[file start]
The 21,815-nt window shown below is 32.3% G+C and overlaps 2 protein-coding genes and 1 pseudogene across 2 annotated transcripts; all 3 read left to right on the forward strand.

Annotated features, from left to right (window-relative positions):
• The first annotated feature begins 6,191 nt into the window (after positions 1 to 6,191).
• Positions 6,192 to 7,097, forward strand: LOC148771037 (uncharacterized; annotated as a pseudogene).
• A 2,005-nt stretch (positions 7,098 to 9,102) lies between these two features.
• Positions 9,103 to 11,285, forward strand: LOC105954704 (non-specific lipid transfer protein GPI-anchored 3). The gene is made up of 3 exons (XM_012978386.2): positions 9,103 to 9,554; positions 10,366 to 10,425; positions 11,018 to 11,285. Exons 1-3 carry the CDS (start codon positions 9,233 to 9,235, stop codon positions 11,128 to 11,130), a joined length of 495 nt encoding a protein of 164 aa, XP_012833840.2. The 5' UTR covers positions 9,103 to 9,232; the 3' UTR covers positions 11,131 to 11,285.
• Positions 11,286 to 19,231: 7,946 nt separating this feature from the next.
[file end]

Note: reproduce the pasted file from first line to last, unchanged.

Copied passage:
The 21,815-nt window shown below is 32.3% G+C and overlaps 2 protein-coding genes and 1 pseudogene across 2 annotated transcripts; all 3 read left to right on the forward strand.

Annotated features, from left to right (window-relative positions):
• The first annotated feature begins 6,191 nt into the window (after positions 1 to 6,191).
• Positions 6,192 to 7,097, forward strand: LOC148771037 (uncharacterized; annotated as a pseudogene).
• A 2,005-nt stretch (positions 7,098 to 9,102) lies between these two features.
• Positions 9,103 to 11,285, forward strand: LOC105954704 (non-specific lipid transfer protein GPI-anchored 3). The gene is made up of 3 exons (XM_012978386.2): positions 9,103 to 9,554; positions 10,366 to 10,425; positions 11,018 to 11,285. Exons 1-3 carry the CDS (start codon positions 9,233 to 9,235, stop codon positions 11,128 to 11,130), a joined length of 495 nt encoding a protein of 164 aa, XP_012833840.2. The 5' UTR covers positions 9,103 to 9,232; the 3' UTR covers positions 11,131 to 11,285.
• Positions 11,286 to 19,231: 7,946 nt separating this feature from the next.